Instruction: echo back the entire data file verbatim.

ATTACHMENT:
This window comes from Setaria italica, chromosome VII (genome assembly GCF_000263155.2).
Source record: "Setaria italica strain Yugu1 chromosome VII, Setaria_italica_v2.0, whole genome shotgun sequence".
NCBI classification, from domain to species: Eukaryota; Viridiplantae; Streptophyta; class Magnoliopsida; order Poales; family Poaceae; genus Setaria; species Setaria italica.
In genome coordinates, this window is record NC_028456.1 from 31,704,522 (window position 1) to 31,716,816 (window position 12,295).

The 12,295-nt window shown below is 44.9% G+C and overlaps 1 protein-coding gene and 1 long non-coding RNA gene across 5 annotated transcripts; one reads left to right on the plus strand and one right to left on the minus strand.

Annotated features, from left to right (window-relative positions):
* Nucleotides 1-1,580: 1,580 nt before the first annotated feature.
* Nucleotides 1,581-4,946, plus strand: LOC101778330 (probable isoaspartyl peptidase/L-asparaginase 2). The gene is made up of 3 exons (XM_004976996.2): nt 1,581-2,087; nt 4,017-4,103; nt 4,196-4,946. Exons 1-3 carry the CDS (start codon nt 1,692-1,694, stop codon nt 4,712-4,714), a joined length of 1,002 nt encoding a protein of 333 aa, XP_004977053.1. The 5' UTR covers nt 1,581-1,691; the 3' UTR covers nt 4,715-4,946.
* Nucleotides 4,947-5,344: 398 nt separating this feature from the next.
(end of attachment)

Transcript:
This window comes from Setaria italica, chromosome VII (genome assembly GCF_000263155.2).
Source record: "Setaria italica strain Yugu1 chromosome VII, Setaria_italica_v2.0, whole genome shotgun sequence".
NCBI classification, from domain to species: Eukaryota; Viridiplantae; Streptophyta; class Magnoliopsida; order Poales; family Poaceae; genus Setaria; species Setaria italica.
In genome coordinates, this window is record NC_028456.1 from 31,704,522 (window position 1) to 31,716,816 (window position 12,295).

The 12,295-nt window shown below is 44.9% G+C and overlaps 1 protein-coding gene and 1 long non-coding RNA gene across 5 annotated transcripts; one reads left to right on the plus strand and one right to left on the minus strand.

Annotated features, from left to right (window-relative positions):
* Nucleotides 1-1,580: 1,580 nt before the first annotated feature.
* Nucleotides 1,581-4,946, plus strand: LOC101778330 (probable isoaspartyl peptidase/L-asparaginase 2). The gene is made up of 3 exons (XM_004976996.2): nt 1,581-2,087; nt 4,017-4,103; nt 4,196-4,946. Exons 1-3 carry the CDS (start codon nt 1,692-1,694, stop codon nt 4,712-4,714), a joined length of 1,002 nt encoding a protein of 333 aa, XP_004977053.1. The 5' UTR covers nt 1,581-1,691; the 3' UTR covers nt 4,715-4,946.
* Nucleotides 4,947-5,344: 398 nt separating this feature from the next.